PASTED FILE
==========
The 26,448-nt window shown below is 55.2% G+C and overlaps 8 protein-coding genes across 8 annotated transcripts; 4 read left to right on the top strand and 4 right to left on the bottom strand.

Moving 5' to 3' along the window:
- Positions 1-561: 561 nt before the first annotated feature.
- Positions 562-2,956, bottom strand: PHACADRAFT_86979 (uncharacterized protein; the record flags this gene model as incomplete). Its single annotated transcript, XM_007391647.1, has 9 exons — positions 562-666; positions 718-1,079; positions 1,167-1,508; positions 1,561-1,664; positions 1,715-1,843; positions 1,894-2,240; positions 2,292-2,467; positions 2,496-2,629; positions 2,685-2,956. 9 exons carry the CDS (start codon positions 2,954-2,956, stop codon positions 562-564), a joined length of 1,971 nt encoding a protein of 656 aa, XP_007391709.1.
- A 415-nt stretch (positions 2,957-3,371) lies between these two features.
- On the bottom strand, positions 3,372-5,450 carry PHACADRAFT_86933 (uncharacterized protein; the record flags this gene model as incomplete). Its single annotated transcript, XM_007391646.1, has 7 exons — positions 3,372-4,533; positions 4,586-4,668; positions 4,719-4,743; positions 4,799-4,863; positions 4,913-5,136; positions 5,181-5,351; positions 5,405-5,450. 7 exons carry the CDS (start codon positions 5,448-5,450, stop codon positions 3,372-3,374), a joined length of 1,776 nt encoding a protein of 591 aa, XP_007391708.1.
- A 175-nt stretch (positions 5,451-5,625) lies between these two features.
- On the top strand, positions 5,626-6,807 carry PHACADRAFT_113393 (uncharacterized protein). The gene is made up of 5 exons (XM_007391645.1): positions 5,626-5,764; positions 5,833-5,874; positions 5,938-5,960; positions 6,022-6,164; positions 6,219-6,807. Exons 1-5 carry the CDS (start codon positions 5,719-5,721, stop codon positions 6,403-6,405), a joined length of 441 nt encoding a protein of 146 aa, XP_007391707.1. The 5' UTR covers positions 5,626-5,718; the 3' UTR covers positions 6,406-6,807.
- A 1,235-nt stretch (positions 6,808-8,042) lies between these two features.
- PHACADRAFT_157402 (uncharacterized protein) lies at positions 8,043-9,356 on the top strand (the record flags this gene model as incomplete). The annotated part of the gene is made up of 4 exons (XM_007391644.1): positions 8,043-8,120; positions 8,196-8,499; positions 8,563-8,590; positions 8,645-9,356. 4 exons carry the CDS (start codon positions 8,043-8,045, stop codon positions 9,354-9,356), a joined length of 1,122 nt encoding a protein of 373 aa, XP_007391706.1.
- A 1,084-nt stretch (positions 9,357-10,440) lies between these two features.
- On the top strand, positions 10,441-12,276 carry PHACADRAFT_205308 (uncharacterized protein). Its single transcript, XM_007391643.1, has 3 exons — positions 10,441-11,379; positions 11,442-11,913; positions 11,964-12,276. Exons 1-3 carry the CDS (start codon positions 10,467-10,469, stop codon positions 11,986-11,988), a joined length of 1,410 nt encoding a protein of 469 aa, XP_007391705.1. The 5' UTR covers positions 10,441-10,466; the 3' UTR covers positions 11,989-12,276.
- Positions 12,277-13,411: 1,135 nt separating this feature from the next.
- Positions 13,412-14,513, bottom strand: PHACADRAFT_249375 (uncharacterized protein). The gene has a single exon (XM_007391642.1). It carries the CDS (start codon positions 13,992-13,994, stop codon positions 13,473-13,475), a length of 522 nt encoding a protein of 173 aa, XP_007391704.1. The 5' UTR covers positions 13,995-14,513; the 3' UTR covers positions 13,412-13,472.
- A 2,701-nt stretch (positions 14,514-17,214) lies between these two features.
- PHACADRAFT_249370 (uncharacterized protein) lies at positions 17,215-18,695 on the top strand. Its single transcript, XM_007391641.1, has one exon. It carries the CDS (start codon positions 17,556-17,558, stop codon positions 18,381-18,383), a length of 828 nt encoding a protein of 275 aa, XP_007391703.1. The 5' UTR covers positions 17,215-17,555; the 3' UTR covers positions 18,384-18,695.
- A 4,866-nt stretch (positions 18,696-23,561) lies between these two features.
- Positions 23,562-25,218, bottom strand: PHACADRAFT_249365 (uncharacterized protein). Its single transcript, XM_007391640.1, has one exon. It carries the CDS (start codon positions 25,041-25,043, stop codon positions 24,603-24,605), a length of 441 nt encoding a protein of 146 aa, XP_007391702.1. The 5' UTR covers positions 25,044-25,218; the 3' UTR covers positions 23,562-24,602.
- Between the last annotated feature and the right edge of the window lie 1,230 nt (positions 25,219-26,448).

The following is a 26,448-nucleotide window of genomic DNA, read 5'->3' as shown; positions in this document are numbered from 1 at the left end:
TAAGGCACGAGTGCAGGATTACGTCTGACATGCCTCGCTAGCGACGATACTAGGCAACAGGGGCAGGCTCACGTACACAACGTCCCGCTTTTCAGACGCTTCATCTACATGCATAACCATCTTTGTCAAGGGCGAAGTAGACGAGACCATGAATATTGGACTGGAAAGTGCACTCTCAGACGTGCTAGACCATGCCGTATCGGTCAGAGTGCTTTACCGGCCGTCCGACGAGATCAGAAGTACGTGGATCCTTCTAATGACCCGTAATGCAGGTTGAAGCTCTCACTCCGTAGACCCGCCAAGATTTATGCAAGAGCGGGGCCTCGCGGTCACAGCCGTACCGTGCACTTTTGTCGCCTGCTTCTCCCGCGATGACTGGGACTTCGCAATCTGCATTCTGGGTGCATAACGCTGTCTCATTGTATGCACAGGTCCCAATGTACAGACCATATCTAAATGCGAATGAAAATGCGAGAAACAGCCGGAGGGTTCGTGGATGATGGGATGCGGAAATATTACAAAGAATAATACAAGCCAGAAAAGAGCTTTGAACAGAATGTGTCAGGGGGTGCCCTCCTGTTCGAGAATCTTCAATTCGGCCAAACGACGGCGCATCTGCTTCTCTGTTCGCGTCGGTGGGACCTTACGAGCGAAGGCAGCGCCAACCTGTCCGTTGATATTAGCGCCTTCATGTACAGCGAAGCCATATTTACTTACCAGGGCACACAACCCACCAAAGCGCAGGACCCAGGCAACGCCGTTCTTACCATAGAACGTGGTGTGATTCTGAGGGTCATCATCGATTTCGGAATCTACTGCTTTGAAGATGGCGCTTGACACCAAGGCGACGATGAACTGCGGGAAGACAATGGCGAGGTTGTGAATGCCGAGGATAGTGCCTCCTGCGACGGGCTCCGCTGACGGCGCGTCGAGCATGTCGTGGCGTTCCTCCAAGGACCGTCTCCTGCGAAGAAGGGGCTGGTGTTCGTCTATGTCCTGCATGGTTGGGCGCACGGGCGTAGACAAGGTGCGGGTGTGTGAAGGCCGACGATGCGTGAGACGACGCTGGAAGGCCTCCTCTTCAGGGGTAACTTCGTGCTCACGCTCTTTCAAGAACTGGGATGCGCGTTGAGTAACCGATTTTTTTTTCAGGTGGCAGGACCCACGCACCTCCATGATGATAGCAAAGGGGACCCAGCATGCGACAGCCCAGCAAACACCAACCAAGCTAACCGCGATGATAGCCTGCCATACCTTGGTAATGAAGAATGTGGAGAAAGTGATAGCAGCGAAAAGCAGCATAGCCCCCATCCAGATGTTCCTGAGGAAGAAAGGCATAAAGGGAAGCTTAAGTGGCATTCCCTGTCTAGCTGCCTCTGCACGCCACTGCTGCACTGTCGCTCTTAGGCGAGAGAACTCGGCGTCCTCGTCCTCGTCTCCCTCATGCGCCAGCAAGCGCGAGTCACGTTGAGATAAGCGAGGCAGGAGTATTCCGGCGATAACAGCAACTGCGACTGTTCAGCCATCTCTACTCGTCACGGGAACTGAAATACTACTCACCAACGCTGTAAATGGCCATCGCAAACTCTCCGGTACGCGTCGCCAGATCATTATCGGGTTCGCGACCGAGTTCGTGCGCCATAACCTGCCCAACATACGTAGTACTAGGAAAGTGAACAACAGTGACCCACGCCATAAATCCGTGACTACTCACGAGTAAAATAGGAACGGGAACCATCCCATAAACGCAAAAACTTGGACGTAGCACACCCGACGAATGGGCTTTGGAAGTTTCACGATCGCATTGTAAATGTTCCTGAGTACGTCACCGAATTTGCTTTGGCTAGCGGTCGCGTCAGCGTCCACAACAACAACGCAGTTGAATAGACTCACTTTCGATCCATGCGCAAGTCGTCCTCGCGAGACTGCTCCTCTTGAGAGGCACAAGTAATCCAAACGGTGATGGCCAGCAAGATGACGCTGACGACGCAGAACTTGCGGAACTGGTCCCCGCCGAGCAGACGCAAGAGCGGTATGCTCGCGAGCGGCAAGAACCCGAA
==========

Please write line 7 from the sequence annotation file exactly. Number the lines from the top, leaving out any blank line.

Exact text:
- A 175-nt stretch (positions 5,451-5,625) lies between these two features.